But you didn’t see a nickel of it. Instead, it was paid to the largest social media and internet companies in the world who took your data (and in many cases abused it) and then cluttered up your personal feed and browser with zillions of ads. That’s why we started AdWallet. We believe if anyone should be paid for your attention and data — it should be YOU! Like, duh?
More importantly, though, the Bitcoin and Ethereum networks are different with respect to their overall aims. While bitcoin was created as an alternative to national currencies and thus aspires to be a medium of exchange and a store of value, Ethereum was intended as a platform to facilitate immutable, programmatic contracts, and applications via its own currency.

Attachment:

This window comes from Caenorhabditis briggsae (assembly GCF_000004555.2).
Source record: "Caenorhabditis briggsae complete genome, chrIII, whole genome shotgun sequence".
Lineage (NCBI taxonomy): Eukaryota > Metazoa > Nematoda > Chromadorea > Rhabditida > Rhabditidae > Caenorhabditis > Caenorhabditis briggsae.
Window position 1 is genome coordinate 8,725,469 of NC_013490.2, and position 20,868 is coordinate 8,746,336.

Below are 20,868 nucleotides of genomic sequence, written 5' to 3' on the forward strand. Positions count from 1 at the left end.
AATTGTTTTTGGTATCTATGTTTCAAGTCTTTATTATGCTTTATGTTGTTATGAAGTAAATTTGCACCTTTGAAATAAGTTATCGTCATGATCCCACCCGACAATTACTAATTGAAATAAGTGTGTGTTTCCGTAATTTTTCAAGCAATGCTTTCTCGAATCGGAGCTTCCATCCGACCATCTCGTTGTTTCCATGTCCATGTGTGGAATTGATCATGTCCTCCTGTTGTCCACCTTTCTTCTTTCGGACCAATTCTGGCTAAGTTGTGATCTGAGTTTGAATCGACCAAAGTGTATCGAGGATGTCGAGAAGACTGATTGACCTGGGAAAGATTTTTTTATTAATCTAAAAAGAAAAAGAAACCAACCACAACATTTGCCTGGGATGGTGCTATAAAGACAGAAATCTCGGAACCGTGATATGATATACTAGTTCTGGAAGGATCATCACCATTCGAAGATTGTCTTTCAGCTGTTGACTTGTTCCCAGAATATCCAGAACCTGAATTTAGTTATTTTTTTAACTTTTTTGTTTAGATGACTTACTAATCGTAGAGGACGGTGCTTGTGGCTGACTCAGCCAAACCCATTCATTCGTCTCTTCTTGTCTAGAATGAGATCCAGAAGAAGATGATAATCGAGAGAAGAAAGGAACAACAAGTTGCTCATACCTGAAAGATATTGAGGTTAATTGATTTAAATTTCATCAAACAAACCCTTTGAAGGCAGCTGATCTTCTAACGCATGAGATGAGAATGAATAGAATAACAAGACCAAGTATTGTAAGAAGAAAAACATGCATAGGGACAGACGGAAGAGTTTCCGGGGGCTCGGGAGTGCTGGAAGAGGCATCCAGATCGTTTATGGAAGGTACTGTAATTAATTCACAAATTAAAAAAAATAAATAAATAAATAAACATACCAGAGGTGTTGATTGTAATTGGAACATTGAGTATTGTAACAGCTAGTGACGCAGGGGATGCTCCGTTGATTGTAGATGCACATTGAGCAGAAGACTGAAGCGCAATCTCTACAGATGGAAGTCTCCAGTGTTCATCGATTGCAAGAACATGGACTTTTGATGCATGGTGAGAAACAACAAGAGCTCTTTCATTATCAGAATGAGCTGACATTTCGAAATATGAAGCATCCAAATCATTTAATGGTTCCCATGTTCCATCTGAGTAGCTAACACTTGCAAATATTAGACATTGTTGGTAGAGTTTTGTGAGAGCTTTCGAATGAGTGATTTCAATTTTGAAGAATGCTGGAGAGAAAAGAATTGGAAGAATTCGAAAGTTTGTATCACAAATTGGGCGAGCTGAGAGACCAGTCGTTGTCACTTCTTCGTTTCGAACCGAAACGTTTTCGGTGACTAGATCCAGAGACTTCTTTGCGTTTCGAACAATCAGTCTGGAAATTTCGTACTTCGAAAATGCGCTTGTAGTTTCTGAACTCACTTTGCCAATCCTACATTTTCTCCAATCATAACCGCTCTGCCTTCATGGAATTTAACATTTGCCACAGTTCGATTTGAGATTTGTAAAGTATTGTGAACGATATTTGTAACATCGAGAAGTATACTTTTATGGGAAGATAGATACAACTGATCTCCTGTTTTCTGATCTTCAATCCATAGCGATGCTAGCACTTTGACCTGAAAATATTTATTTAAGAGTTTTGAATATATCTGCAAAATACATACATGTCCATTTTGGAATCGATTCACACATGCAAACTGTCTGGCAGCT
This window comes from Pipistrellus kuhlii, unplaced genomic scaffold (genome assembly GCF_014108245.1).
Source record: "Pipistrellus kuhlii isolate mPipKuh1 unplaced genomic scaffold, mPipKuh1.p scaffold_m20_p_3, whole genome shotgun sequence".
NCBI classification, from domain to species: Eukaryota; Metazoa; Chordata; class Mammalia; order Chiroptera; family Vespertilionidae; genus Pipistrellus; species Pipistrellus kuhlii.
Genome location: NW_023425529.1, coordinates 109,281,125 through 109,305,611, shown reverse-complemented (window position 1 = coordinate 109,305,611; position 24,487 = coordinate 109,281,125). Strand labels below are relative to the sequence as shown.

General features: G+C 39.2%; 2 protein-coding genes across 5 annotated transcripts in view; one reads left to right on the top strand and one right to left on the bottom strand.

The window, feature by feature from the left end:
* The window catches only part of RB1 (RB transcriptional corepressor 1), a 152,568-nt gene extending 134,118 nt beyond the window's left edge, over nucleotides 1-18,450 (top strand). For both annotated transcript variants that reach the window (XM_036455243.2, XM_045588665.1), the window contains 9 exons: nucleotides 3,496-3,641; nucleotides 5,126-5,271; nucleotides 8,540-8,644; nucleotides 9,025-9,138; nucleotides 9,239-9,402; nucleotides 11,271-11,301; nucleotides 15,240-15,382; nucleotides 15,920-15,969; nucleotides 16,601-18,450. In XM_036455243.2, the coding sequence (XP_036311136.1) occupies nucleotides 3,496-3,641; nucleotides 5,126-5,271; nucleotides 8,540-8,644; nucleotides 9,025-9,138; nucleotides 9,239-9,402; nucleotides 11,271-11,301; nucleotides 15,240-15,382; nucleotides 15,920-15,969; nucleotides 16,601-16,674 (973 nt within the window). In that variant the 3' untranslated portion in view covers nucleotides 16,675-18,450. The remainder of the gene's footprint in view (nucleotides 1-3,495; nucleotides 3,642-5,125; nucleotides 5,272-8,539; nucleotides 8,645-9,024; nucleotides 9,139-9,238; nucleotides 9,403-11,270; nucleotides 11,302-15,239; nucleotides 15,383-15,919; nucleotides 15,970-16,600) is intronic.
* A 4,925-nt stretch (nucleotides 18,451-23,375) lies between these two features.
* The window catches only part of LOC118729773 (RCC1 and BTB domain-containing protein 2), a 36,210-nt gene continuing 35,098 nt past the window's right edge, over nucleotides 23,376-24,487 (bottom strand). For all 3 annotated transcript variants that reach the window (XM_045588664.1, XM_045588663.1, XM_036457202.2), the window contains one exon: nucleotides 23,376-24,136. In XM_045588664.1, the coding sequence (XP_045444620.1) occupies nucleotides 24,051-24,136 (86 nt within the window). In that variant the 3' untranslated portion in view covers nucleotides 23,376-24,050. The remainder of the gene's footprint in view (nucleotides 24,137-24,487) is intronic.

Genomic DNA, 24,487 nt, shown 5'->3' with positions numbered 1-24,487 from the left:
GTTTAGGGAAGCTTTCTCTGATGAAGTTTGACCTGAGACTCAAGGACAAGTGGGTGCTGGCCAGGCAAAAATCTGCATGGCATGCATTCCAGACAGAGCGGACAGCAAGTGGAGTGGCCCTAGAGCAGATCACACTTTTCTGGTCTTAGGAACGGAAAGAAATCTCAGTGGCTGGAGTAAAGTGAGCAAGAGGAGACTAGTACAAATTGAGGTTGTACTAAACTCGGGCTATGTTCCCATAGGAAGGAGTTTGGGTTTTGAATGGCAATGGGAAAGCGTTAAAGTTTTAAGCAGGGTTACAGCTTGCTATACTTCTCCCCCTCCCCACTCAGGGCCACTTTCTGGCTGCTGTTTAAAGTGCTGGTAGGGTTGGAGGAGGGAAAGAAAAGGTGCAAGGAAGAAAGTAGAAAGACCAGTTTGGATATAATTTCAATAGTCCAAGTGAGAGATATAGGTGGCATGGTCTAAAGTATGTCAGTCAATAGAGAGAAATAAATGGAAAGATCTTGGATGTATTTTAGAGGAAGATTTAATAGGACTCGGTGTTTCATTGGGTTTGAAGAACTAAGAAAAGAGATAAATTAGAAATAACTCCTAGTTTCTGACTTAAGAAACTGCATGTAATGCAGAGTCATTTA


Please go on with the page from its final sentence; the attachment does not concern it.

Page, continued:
To earn Ethereum in the faucets, the users don’t have to complete any tasks. The users have to register for an account and visit the page. The users will be then asked to solve the captcha to prove they don’t use any automated program to cheat the system. When the users click claim after solving the captcha, the Ethereum will be added to his account which can be withdrawn later.
‘Money Printer Go Brrr’ Is How the Dollar Retains Reserve Status. Our columnist Francis Coppola is here to tell you that you don’t understand how quantitative easing works. The Fed is not on some self-destructive mission here. Inflation? Not going to happen. The dollar’s demise? On the contrary, the Fed’s monetary rescue mission is what will keep the greenback atop its throne.
ETHEREUM VS BITCOIN: NO SABIAS ESTAS DIFERENCIAS ¿QUÉ ES ETHEREUM?